What does "urban fantasy" mean to you?
Georgia Jones: I have had many people ask me about my novel, Legends of Darkness, because it is labeled as an Urban Fantasy. In my opinion an urban fantasy is anything that is based around mythological creatures, (the fantasy part), and centered in a modern setting, (the urban part). I recently had a chance to have a conversation with some colleagues about zombies running loose. As they were discussing difference scenarios, I was actually thinking about the story and how it would be labeled. I came to the conclusion while they were chatting away that it would still be an Urban Fantasy. It doesn't matter to me if a zombie is stammering through rural America starving to death or if he is in a big city feasting regularly, if he has ever owned a cell phone, he is in an Urban Fantasy. Now, in that scenario if you were to throw in some fairies, demons, vampires, werewolves, a dragon or two, and maybe a dash of magic, you would have a much better Urban Fantasy, as long as it is set in a modern world.
John Hartness: Urban Fantasy to me means magical or fantastical elements dropped into a real-world setting. It’s a blend of horror and fantasy elements, allowing us to play in the magical sandbox without having to completely create a new world. It also lets us juxtapose fun things like wizards and the internet, and elves with cars.
R.J. Sullivan: Urban Fantasy is any fantasy story in a modern setting, be it demons, superheroes, modern witches and warlocks, etc. So a modern ghost story can have elements of both but I think if it involves ghosts "paranormal" is the trump word. To use an obvious movie example, Highlander is urban fantasy but is not at all paranormal.
James R. Tuck: Urban fantasy to me means guns and monsters. Actually, Urban Fantasy occurs when anything supernatural invades what would be a modern world. It's very close to horror, which is technically the same definition. The difference is that with horror the monsters show up and systematically slaughter everybody and that is the point.
In Urban Fantasy the monster shows up, begins to systematically slaughter everybody and one person, one special person steps up and says: "Not this time pal." and proceeds to kick some monster ass. And that is the point.
Selah Janel: For me, urban fantasy means possibility. While I love reading high fantasy and things set in far-off worlds, I'm personally more attracted to the possibility of what would happen if magic and mayhem were to bleed over into the normal life we all cling to. Urban fantasy may feature magic and creatures that aren't native to our world or universe, but it's definitely grounded in day-to-day life. It's that bleeding over that makes it fun. It could be standard supernatural creatures or fairy courts or time travel or whatever, but at the end of the day urban fantasy is just as much about how those elements effect the regular, day-to-day world as it is about the fantastic elements.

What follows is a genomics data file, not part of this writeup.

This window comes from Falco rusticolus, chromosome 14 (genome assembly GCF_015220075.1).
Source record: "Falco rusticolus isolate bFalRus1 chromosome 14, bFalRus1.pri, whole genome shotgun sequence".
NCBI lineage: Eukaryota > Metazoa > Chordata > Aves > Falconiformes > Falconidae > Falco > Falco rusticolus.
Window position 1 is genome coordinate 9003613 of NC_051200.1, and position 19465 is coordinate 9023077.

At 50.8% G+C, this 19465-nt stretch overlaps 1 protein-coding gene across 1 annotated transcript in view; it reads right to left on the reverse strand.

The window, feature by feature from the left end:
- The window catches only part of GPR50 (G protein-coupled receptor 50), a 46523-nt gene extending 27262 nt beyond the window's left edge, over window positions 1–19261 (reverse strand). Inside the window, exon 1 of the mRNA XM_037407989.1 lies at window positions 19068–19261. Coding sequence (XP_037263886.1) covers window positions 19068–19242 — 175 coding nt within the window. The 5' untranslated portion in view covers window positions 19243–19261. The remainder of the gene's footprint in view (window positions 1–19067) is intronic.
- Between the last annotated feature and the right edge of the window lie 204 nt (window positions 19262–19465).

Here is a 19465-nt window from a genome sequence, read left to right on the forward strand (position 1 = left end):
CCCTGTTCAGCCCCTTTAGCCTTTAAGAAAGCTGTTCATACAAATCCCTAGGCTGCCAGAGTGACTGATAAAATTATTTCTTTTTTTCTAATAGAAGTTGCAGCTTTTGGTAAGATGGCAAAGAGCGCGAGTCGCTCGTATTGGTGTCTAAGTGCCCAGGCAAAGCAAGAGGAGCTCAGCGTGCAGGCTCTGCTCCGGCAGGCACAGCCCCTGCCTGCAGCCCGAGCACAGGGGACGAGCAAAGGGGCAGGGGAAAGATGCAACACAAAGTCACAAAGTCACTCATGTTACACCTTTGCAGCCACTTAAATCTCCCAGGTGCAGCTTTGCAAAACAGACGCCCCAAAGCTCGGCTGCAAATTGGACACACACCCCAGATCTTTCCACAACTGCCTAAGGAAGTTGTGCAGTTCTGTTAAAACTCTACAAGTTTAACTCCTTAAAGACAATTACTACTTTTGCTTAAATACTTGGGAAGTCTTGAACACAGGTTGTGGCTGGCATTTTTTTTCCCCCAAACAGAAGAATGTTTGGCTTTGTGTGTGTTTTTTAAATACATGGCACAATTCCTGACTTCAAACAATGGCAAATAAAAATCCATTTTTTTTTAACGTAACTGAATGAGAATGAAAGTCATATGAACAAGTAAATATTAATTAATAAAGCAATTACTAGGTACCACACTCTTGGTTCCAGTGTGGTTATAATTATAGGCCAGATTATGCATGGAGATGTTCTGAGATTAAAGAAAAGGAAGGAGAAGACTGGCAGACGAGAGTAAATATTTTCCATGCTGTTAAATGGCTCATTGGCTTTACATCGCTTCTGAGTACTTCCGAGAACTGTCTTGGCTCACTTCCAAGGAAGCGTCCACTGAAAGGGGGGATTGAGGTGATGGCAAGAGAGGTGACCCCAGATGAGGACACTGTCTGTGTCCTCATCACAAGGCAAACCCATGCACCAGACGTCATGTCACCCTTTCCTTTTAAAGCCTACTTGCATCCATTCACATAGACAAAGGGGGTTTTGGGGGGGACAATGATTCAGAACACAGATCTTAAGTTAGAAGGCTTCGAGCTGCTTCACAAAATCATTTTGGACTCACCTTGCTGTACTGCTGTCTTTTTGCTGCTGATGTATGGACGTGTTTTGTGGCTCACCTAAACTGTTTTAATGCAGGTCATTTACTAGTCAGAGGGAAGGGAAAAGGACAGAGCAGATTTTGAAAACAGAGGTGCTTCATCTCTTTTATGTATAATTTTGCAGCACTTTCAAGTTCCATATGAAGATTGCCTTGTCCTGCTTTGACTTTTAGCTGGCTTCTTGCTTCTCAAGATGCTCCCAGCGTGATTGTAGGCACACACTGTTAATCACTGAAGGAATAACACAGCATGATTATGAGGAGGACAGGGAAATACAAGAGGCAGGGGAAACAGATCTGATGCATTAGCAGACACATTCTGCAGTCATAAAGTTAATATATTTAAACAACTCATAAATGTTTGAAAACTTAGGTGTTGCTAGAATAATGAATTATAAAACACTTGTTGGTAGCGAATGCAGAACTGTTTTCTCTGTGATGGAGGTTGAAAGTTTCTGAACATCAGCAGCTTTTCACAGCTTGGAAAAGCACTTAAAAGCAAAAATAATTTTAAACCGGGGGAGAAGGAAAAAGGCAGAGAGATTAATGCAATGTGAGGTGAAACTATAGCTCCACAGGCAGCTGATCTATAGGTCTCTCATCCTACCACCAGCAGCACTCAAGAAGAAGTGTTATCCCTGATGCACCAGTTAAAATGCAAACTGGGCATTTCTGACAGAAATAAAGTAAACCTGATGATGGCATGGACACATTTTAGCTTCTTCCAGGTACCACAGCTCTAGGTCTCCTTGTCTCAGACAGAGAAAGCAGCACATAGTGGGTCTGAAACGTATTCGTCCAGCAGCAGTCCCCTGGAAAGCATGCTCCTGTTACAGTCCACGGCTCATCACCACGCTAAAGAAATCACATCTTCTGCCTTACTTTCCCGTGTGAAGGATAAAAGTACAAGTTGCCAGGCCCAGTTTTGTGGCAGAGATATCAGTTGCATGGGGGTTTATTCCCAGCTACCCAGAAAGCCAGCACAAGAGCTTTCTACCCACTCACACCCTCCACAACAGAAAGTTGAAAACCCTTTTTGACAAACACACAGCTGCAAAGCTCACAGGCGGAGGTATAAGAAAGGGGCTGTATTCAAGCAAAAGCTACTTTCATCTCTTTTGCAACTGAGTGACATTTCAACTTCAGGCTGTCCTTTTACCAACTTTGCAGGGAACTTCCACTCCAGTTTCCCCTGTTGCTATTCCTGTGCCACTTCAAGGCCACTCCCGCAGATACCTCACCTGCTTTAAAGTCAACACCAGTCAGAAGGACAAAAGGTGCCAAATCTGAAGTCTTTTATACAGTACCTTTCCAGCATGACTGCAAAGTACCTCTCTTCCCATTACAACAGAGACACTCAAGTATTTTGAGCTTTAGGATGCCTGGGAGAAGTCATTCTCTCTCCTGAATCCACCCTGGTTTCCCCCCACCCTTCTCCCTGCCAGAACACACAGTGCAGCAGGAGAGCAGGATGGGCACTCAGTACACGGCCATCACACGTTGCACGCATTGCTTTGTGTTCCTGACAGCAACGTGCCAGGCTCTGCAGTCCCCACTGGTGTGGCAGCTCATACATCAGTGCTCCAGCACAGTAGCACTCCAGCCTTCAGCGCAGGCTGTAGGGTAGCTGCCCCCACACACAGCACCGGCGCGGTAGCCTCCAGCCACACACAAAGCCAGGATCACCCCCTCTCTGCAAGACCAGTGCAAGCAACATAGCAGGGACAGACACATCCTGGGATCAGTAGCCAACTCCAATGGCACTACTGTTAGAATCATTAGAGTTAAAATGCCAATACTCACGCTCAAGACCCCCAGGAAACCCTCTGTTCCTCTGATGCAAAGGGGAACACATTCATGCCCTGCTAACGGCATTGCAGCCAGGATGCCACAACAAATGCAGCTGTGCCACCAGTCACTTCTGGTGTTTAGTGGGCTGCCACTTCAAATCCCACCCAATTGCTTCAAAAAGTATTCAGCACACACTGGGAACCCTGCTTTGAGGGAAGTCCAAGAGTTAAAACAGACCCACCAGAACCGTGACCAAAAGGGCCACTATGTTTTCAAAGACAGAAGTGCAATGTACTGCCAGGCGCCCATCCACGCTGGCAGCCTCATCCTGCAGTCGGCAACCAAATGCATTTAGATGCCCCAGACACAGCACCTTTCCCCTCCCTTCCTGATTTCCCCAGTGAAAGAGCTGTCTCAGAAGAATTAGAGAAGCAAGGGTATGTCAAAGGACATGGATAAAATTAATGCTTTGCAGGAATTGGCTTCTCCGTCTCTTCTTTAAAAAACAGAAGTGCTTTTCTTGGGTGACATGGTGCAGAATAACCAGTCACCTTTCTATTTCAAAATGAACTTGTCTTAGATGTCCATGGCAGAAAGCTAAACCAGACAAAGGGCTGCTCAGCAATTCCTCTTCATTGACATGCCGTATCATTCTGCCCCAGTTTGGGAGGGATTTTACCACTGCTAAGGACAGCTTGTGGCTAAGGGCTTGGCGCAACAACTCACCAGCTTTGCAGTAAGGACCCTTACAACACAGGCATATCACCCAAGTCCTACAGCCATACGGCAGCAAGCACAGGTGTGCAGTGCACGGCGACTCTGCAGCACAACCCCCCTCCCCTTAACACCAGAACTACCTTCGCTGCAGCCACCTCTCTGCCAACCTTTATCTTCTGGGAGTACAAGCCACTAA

Lance Stahlberg: The term Urban Fantasy covers a pretty broad field in my mind. It usually means elements of classic fantasy adventure injected into the modern day. Though technically it should be called “Modern Fantasy” IMHO, because it doesn't have to be in a big city to appeal to the same kinds of readers (case in point: Mercy Thompson, Sookie Stackhouse). It's usually set in a city just for sharper contrast.
What is it about urban fantasy that appeals to you?
Georgia Jones: I must admit that I love anything that is in the fantasy genre. For me the appeal is the escape. I enjoy gracing the imagination of others and reading any kind of fiction is really doing just that. Urban Fantasy is particularly interesting for me because it is so fantastic and magical. How nice is it to visit a place where there is hero or heroine that give us hope against a treacherous evil?
John Hartness: I like to play in the world I’m familiar with, and I’m pretty lazy, so urban fantasy lets me get away with not creating the entire universe. Plus there’s some intrinsic humor value when you drop magical creatures into our world. I cite as an example of this my Bubba the Monster Hunter story "Ballet of Blood," where the entire touring company of Nutcracker is made up of vampires. So you get things I love, like vampires and theatre, and things I’ve always wanted to do, like go on a killing spree in the middle of the most godforsaken ballet in the history of the world, and nobody gets pissed about it. It’s awesome!